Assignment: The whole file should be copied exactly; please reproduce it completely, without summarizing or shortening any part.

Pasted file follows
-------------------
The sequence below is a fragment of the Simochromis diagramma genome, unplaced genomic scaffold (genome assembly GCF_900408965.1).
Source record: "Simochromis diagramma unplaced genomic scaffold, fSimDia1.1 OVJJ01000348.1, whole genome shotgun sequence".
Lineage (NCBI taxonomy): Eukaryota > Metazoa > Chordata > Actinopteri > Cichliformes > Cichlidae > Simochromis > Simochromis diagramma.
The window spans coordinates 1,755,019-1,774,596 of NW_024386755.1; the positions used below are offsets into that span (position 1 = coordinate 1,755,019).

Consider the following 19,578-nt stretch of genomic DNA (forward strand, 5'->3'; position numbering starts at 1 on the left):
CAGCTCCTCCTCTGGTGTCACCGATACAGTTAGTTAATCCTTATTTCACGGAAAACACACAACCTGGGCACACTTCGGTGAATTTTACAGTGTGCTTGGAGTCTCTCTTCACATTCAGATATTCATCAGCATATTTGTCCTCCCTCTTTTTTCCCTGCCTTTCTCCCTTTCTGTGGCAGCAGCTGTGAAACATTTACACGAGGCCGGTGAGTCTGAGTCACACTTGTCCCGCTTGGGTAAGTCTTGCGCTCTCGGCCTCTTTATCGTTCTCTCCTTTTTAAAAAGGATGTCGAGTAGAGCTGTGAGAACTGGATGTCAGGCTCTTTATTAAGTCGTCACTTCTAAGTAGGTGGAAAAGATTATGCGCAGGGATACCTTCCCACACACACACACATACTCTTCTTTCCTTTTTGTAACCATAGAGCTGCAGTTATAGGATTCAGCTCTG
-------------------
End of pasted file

The sequence below is a fragment of the Simochromis diagramma genome, unplaced genomic scaffold (genome assembly GCF_900408965.1).
Source record: "Simochromis diagramma unplaced genomic scaffold, fSimDia1.1 OVJJ01000348.1, whole genome shotgun sequence".
Lineage (NCBI taxonomy): Eukaryota > Metazoa > Chordata > Actinopteri > Cichliformes > Cichlidae > Simochromis > Simochromis diagramma.
The window spans coordinates 1,755,019-1,774,596 of NW_024386755.1; the positions used below are offsets into that span (position 1 = coordinate 1,755,019).

Consider the following 19,578-nt stretch of genomic DNA (forward strand, 5'->3'; position numbering starts at 1 on the left):
CAGCTCCTCCTCTGGTGTCACCGATACAGTTAGTTAATCCTTATTTCACGGAAAACACACAACCTGGGCACACTTCGGTGAATTTTACAGTGTGCTTGGAGTCTCTCTTCACATTCAGATATTCATCAGCATATTTGTCCTCCCTCTTTTTTCCCTGCCTTTCTCCCTTTCTGTGGCAGCAGCTGTGAAACATTTACACGAGGCCGGTGAGTCTGAGTCACACTTGTCCCGCTTGGGTAAGTCTTGCGCTCTCGGCCTCTTTATCGTTCTCTCCTTTTTAAAAAGGATGTCGAGTAGAGCTGTGAGAACTGGATGTCAGGCTCTTTATTAAGTCGTCACTTCTAAGTAGGTGGAAAAGATTATGCGCAGGGATACCTTCCCACACACACACACATACTCTTCTTTCCTTTTTGTAACCATAGAGCTGCAGTTATAGGATTCAGCTCTG